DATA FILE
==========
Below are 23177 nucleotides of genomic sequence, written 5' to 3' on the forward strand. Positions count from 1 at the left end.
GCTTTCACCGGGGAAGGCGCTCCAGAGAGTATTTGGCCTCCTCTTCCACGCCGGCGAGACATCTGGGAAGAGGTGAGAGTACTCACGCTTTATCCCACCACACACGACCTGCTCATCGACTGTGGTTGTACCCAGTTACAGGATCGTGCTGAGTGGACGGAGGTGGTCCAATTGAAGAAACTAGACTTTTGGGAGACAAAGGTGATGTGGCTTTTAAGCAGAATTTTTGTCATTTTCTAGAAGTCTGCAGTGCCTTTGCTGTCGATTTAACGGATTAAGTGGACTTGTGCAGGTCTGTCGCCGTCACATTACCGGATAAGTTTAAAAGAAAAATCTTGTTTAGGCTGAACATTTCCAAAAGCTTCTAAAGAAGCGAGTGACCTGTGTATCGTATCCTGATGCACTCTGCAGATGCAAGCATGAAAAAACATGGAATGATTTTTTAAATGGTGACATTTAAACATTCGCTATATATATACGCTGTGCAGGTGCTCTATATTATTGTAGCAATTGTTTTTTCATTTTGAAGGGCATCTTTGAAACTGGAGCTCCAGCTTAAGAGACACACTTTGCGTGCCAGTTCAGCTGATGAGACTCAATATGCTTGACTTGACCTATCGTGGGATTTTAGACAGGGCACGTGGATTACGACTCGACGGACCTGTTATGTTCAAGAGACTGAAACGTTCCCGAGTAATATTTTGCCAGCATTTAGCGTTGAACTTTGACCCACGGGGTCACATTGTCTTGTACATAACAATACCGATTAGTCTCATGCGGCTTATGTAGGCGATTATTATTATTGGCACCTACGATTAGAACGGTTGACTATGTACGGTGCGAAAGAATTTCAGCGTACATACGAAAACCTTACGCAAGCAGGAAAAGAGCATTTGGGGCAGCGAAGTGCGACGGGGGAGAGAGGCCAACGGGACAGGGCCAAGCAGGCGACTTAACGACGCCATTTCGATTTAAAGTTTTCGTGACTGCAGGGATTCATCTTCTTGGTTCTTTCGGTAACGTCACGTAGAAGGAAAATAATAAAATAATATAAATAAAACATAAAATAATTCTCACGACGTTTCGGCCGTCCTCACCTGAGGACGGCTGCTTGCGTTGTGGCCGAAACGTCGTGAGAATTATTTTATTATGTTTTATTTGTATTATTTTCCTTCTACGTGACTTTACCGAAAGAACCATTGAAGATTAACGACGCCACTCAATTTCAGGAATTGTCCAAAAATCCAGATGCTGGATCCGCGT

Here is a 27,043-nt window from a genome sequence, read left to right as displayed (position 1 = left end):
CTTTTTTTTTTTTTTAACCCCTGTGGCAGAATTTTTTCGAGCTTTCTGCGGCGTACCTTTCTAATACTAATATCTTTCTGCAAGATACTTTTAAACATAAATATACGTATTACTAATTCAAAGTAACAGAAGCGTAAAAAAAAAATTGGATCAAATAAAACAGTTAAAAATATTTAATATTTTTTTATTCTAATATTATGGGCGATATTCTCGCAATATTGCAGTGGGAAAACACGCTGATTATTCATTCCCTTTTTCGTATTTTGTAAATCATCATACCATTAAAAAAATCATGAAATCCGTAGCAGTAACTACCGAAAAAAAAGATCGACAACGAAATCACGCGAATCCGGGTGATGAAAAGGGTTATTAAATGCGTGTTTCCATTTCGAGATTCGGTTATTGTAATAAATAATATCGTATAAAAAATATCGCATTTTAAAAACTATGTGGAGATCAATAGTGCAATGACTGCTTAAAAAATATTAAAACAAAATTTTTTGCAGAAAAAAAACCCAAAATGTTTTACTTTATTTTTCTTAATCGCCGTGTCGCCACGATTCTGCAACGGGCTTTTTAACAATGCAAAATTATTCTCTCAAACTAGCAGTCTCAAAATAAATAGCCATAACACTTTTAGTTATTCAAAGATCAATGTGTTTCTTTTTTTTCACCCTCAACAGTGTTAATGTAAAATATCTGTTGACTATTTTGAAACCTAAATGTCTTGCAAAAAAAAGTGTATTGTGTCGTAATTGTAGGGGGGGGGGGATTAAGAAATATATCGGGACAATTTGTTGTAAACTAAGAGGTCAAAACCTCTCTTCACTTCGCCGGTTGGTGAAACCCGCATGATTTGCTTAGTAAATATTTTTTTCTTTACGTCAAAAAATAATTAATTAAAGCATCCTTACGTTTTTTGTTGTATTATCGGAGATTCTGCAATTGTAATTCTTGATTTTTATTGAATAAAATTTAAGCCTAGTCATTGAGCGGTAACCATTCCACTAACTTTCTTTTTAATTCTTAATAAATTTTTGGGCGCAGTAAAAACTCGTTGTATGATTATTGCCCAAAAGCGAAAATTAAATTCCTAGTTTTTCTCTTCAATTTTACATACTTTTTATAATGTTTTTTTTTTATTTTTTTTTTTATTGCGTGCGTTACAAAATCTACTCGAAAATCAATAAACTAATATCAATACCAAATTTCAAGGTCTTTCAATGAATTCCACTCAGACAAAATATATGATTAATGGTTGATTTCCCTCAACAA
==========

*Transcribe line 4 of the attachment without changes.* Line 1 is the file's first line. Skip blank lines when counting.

CTTTTTTTTTTTTTTAACCCCTGTGGCAGAATTTTTTCGAGCTTTCTGCGGCGTACCTTTCTAATACTAATATCTTTCTGCAAGATACTTTTAAACATAAATATACGTATTACTAATTCAAAGTAACAGAAGCGTAAAAAAAAAATTGGATCAAATAAAACAGTTAAAAATATTTAATATTTTTTTATTCTAATATTATGGGCGATATTCTCGCAATATTGCAGTGGGAAAACACGCTGATTATTCATTCCCTTTTTCGTATTTTGTAAATCATCATACCATTAAAAAAATCATGAAATCCGTAGCAGTAACTACCGAAAAAAAAGATCGACAACGAAATCACGCGAATCCGGGTGATGAAAAGGGTTATTAAATGCGTGTTTCCATTTCGAGATTCGGTTATTGTAATAAATAATATCGTATAAAAAATATCGCATTTTAAAAACTATGTGGAGATCAATAGTGCAATGACTGCTTAAAAAATATTAAAACAAAATTTTTTGCAGAAAAAAAACCCAAAATGTTTTACTTTATTTTTCTTAATCGCCGTGTCGCCACGATTCTGCAACGGGCTTTTTAACAATGCAAAATTATTCTCTCAAACTAGCAGTCTCAAAATAAATAGCCATAACACTTTTAGTTATTCAAAGATCAATGTGTTTCTTTTTTTTCACCCTCAACAGTGTTAATGTAAAATATCTGTTGACTATTTTGAAACCTAAATGTCTTGCAAAAAAAAGTGTATTGTGTCGTAATTGTAGGGGGGGGGGGATTAAGAAATATATCGGGACAATTTGTTGTAAACTAAGAGGTCAAAACCTCTCTTCACTTCGCCGGTTGGTGAAACCCGCATGATTTGCTTAGTAAATATTTTTTTCTTTACGTCAAAAAATAATTAATTAAAGCATCCTTACGTTTTTTGTTGTATTATCGGAGATTCTGCAATTGTAATTCTTGATTTTTATTGAATAAAATTTAAGCCTAGTCATTGAGCGGTAACCATTCCACTAACTTTCTTTTTAATTCTTAATAAATTTTTGGGCGCAGTAAAAACTCGTTGTATGATTATTGCCCAAAAGCGAAAATTAAATTCCTAGTTTTTCTCTTCAATTTTACATACTTTTTATAATGTTTTTTTTTTATTTTTTTTTTTATTGCGTGCGTTACAAAATCTACTCGAAAATCAATAAACTAATATCAATACCAAATTTCAAGGTCTTTCAATGAATTCCACTCAGACAAAATATATGATTAATGGTTGATTTCCCTCAACAA